The locomotive?s center section, housing the main transformer and the two engineer?s cabins, rests on the bogies on three-point mounts. The main load was transferred to the four large dashpots on each corner of the center section. Each bogie had two of the dashpots, one on the left and one on the right.
The center section is also a welded frame that is then covered with sheet metal that is riveted in place. Much of the sheet metal can be quickly removed to ease servicing and maintenance. Once inside, the visitor will find a passage way on the right. The main transformer is in the center. Cooling air enters through four large louvers on each side and is directed to the transformer. The engine driver?s positions are much the same as those found on the concurrent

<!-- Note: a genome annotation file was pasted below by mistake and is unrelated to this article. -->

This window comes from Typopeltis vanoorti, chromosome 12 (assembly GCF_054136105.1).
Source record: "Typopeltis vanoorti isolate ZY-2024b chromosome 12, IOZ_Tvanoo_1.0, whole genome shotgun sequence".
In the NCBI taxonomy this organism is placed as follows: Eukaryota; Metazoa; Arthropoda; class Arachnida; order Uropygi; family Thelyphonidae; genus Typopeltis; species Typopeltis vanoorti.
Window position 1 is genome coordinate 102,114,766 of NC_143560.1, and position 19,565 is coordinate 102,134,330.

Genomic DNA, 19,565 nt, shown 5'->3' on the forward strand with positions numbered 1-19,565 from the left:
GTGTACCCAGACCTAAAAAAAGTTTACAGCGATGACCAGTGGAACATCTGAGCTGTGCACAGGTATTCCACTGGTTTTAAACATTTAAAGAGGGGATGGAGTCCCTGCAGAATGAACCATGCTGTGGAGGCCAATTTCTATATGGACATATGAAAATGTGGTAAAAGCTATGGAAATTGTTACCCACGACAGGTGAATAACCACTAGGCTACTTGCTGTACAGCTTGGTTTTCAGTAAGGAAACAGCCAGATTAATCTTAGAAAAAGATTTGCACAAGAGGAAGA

E 44. Compressed air needed for braking is furnished by an electrically driven Knorr pump that furnishes air to two brake cylinders. Two brake shoes per wheel are used. For additional traction, more specifically, when dealing with the Geislinger Steige, sandboxes are installed that supply sand to each wheel. However, starting in 1957, as the Indusi system was implemented, some of the sandboxes had to be removed to make room for this safety system. With reference to the Geislinger Steige, it should be noted that E 93s assigned to pusher service featured special couplers that could be released without having to stop.
Electrical Systems